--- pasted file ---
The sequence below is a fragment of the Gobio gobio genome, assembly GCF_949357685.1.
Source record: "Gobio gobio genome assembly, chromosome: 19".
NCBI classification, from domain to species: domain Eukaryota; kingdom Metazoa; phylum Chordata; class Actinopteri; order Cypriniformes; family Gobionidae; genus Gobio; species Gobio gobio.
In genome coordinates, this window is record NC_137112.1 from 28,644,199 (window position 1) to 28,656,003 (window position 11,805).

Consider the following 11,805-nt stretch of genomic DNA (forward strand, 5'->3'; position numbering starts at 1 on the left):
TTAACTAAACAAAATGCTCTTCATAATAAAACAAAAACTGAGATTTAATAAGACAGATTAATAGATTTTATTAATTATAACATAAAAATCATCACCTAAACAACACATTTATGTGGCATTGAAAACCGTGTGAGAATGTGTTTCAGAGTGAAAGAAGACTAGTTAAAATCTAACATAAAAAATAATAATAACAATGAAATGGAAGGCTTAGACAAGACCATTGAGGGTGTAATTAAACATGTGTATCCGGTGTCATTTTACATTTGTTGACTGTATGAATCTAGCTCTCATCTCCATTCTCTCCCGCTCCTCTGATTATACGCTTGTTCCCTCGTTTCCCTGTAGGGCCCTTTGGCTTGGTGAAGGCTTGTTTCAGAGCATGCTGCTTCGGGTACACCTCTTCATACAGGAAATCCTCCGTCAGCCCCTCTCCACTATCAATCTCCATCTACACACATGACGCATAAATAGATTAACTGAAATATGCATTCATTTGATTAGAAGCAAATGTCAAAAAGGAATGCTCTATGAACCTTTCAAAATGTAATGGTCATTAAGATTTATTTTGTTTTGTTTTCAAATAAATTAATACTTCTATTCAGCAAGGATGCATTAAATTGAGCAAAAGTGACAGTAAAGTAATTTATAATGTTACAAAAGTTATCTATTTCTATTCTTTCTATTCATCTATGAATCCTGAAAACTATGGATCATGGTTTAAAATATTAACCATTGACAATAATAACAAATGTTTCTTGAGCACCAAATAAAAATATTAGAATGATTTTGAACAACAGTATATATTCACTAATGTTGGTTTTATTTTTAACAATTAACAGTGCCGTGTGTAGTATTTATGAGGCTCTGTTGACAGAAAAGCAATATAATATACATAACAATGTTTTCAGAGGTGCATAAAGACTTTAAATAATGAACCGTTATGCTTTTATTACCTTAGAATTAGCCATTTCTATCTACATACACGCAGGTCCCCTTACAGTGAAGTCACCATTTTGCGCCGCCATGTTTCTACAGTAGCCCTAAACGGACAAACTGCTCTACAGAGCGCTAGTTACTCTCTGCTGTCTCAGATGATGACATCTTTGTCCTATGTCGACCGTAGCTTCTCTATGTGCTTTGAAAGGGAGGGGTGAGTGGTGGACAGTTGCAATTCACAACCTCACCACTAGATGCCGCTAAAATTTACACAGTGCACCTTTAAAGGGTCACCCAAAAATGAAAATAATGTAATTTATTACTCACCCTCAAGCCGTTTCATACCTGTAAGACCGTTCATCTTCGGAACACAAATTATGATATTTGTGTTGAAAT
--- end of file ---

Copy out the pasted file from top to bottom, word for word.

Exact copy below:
The sequence below is a fragment of the Gobio gobio genome, assembly GCF_949357685.1.
Source record: "Gobio gobio genome assembly, chromosome: 19".
NCBI classification, from domain to species: domain Eukaryota; kingdom Metazoa; phylum Chordata; class Actinopteri; order Cypriniformes; family Gobionidae; genus Gobio; species Gobio gobio.
In genome coordinates, this window is record NC_137112.1 from 28,644,199 (window position 1) to 28,656,003 (window position 11,805).

Consider the following 11,805-nt stretch of genomic DNA (forward strand, 5'->3'; position numbering starts at 1 on the left):
TTAACTAAACAAAATGCTCTTCATAATAAAACAAAAACTGAGATTTAATAAGACAGATTAATAGATTTTATTAATTATAACATAAAAATCATCACCTAAACAACACATTTATGTGGCATTGAAAACCGTGTGAGAATGTGTTTCAGAGTGAAAGAAGACTAGTTAAAATCTAACATAAAAAATAATAATAACAATGAAATGGAAGGCTTAGACAAGACCATTGAGGGTGTAATTAAACATGTGTATCCGGTGTCATTTTACATTTGTTGACTGTATGAATCTAGCTCTCATCTCCATTCTCTCCCGCTCCTCTGATTATACGCTTGTTCCCTCGTTTCCCTGTAGGGCCCTTTGGCTTGGTGAAGGCTTGTTTCAGAGCATGCTGCTTCGGGTACACCTCTTCATACAGGAAATCCTCCGTCAGCCCCTCTCCACTATCAATCTCCATCTACACACATGACGCATAAATAGATTAACTGAAATATGCATTCATTTGATTAGAAGCAAATGTCAAAAAGGAATGCTCTATGAACCTTTCAAAATGTAATGGTCATTAAGATTTATTTTGTTTTGTTTTCAAATAAATTAATACTTCTATTCAGCAAGGATGCATTAAATTGAGCAAAAGTGACAGTAAAGTAATTTATAATGTTACAAAAGTTATCTATTTCTATTCTTTCTATTCATCTATGAATCCTGAAAACTATGGATCATGGTTTAAAATATTAACCATTGACAATAATAACAAATGTTTCTTGAGCACCAAATAAAAATATTAGAATGATTTTGAACAACAGTATATATTCACTAATGTTGGTTTTATTTTTAACAATTAACAGTGCCGTGTGTAGTATTTATGAGGCTCTGTTGACAGAAAAGCAATATAATATACATAACAATGTTTTCAGAGGTGCATAAAGACTTTAAATAATGAACCGTTATGCTTTTATTACCTTAGAATTAGCCATTTCTATCTACATACACGCAGGTCCCCTTACAGTGAAGTCACCATTTTGCGCCGCCATGTTTCTACAGTAGCCCTAAACGGACAAACTGCTCTACAGAGCGCTAGTTACTCTCTGCTGTCTCAGATGATGACATCTTTGTCCTATGTCGACCGTAGCTTCTCTATGTGCTTTGAAAGGGAGGGGTGAGTGGTGGACAGTTGCAATTCACAACCTCACCACTAGATGCCGCTAAAATTTACACAGTGCACCTTTAAAGGGTCACCCAAAAATGAAAATAATGTAATTTATTACTCACCCTCAAGCCGTTTCATACCTGTAAGACCGTTCATCTTCGGAACACAAATTATGATATTTGTGTTGAAAT